I mentioned in an earlier post how the greed from the major record labels could end up killing streaming services. Since then, Swedish musicians are threatening to sue major labels Universal Music and Warner Music over streaming royalties. This is following a similar pattern from the lawsuits against the labels over iTunes sales and how those sales got paid back to the artists as royalties. Artists like Whitesnake, Def Leppard, Don Henley and Eminem led the way.
Even Billy Bragg stated the same via his Facebook account;
“These artists have identified that the problem lies with the major record labels rather than the streaming service and are taking action to get royalty rates that better reflect the costs involved in digital production and distribution. UK artists would be smart to follow suit.”
The major labels operate with a digital (streaming and mp3 sales) business model that is rooted in the past. The majors still pay a less than 10% royalty rate to artists for digital income. The 10% average rate is based on the age when the record companies produced a physical product like vinyl or CD, stored it in a warehouse and then transported that product to a brick and mortar store. Of course at that time all of these steps in the process where accounted for.
However in the digital age, there is no need to even produce a physical product like vinyl or CD however the labels are still short-changing their artists. If the streaming rates paid to the labels were so bad, trust me, the majors and the RIAA would be the first ones screaming theft. By being silent on the matter means that the majors are making real good money from streaming.
Spotify pays 70% of its revenues to music rights holders. By the end of 2013, they expect that those payments will exceed $500m. How much of that money gets passed on to musicians depends on the terms of their contracts with labels. Maybe the RIAA should be lobbying hard to get a bill passed where streaming is seen as a license and seventy percent goes to the artist. But we will never see that, as the RIAA is there to protect the record labels, not the artists. However they claim in their rhetoric that they are working on behalf of the artist.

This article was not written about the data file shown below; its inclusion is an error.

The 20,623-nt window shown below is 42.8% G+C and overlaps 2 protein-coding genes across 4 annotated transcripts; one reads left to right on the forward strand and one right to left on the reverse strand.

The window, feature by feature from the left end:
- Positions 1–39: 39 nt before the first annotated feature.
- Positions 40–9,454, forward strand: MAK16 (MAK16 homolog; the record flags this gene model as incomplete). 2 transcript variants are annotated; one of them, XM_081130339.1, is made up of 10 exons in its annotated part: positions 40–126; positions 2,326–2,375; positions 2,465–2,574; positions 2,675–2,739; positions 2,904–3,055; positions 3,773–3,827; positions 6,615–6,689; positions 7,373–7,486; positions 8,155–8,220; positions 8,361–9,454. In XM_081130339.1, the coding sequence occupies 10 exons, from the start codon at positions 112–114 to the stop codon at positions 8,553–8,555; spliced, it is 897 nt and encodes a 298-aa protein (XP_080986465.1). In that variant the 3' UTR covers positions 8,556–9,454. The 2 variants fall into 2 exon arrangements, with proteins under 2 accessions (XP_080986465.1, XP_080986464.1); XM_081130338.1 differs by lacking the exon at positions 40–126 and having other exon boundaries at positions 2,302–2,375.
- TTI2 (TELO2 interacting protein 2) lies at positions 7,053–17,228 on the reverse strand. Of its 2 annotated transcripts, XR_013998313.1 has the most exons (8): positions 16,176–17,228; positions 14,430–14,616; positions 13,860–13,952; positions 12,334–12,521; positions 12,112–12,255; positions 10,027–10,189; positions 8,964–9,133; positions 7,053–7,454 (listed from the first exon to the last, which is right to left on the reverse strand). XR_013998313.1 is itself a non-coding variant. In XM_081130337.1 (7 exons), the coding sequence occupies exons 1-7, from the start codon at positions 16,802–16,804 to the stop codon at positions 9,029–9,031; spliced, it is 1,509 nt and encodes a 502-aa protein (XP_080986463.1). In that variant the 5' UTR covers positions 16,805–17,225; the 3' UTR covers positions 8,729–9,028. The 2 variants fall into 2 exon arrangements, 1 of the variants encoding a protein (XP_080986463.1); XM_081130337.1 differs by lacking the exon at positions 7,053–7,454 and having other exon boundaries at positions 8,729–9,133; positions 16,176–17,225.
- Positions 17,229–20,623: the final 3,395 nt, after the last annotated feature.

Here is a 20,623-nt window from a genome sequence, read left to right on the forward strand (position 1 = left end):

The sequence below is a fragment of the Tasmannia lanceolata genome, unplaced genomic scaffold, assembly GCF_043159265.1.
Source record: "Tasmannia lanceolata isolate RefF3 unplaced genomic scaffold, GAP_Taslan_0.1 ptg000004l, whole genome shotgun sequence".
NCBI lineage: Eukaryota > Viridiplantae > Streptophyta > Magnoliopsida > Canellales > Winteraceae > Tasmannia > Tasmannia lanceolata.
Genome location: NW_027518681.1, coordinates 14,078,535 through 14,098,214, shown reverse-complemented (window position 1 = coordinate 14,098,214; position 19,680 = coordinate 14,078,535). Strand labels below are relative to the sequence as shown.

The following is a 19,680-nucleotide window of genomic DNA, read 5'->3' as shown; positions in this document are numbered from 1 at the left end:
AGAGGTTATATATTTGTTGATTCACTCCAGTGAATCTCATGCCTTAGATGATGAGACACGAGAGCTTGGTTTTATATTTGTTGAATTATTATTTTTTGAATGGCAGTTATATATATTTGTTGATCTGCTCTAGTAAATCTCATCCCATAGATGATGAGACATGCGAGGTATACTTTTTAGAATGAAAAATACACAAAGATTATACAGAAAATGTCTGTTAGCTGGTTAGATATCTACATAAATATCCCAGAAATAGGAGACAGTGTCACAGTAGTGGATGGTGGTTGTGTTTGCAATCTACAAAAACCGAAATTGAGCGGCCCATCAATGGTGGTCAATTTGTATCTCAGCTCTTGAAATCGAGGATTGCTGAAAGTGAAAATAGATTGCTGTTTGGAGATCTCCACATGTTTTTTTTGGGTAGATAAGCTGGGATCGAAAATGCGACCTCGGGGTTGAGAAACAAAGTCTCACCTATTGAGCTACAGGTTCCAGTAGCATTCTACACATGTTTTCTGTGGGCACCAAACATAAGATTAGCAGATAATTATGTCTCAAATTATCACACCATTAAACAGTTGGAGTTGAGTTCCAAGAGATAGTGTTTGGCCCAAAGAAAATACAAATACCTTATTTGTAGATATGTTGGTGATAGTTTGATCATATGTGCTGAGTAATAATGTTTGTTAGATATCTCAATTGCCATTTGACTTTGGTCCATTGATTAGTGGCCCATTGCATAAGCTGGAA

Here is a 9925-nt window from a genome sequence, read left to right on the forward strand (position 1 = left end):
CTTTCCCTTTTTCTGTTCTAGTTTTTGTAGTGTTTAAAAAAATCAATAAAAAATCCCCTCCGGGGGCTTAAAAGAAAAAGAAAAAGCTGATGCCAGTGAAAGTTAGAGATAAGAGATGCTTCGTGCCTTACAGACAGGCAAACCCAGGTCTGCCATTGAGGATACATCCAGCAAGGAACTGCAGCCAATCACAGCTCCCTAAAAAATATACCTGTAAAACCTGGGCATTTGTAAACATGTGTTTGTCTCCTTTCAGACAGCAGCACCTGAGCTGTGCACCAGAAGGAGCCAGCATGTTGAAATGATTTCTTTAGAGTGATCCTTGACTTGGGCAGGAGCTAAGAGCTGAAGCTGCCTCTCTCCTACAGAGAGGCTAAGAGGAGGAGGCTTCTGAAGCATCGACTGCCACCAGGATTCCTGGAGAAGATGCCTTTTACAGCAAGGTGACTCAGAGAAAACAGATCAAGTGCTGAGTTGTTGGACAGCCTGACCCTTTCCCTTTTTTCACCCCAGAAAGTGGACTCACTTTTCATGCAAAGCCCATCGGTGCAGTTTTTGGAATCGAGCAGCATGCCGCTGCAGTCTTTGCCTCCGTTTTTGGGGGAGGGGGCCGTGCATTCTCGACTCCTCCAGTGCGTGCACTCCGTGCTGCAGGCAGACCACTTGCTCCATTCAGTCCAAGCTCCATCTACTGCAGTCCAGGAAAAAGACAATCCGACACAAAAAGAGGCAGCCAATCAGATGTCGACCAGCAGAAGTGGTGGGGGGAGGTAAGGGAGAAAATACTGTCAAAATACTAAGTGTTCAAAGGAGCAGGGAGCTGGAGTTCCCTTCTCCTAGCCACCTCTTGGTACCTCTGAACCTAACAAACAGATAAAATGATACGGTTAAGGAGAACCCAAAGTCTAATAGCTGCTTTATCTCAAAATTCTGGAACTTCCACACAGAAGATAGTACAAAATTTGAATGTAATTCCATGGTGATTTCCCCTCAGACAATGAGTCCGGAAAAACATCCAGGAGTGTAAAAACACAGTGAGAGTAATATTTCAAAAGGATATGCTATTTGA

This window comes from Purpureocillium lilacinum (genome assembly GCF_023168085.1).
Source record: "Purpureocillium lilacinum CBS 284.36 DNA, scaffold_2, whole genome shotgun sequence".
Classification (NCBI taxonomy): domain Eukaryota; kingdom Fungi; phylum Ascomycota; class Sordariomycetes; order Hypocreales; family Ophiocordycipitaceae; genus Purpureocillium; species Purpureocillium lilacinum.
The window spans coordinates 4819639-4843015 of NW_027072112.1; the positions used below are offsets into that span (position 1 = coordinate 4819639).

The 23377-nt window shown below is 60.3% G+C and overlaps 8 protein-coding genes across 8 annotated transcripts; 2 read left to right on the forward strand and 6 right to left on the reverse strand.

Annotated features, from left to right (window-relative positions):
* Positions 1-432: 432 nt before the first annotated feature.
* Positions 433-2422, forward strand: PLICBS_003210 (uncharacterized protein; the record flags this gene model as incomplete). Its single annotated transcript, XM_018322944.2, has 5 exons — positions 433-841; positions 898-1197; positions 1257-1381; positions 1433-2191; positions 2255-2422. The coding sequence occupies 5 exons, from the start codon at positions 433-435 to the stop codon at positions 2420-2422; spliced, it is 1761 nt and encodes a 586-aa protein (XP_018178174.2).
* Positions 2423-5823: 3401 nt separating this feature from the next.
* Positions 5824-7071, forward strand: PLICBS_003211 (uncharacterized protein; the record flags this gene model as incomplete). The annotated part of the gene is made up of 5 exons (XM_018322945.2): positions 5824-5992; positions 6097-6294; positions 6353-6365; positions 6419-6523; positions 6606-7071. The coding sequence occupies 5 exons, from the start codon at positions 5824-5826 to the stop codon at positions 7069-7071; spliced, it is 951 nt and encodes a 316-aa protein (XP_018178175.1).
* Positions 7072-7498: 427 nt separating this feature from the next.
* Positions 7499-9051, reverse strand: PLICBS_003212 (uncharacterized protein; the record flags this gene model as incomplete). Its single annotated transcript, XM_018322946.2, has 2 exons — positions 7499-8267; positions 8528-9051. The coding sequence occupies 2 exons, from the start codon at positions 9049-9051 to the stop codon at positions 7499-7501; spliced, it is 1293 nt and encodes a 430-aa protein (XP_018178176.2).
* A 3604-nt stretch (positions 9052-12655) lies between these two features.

From a metal perspective, Century Media Records pulled their music from Spotify in August 2011, citing that physical sales have dropped drastically in all countries where Spotify is active. Then in July 2012, they opted back in. By February 2013, they released a Spotify app. What a turnabout by the label? Metal Blade pulled music of Spotify in September due to no real agreement in place.
If you are on a major label roster you should have followed the Def Leppard route. Due to disagreements they were having on the digital payment terms with their label, they then refused to let their label put their catalogue on digital services.
However, then in order to cash in on the Rock Of Ages movie and the sudden interest in “Pour Some Sugar On Me” and “Rock of Ages”, they released digital “forgeries” of these classics and they released them on their own terms. Do you hear Def Leppard complaining about streaming and iTunes rates for those two songs? This year, they even released their “Hysteria” forgery.
Once upon a time, the artists had the power. Then in the Eighties, the labels stole it back. With the rise in revenue due to the CD, it made the labels mega rich powerhouses. Well it’s time for the artists to take back the power. Basically the labels without any artists are worth nothing. However, a lot of the artists just don’t see the big picture.
Those times of when recording was really profitable are over. Long gone. Recording revenues are shrinking. Streaming is trying to bring back some of it. If more and more people are paying for it the overall pool of money grows. These services need time to grow. However, as I mentioned previously, how much of that money gets passed on to musicians depends on the terms of their contracts with the labels?
Maybe Spotify and Deezer should become a label and start signing artists themselves as it is obvious that the major labels don’t care about their artists.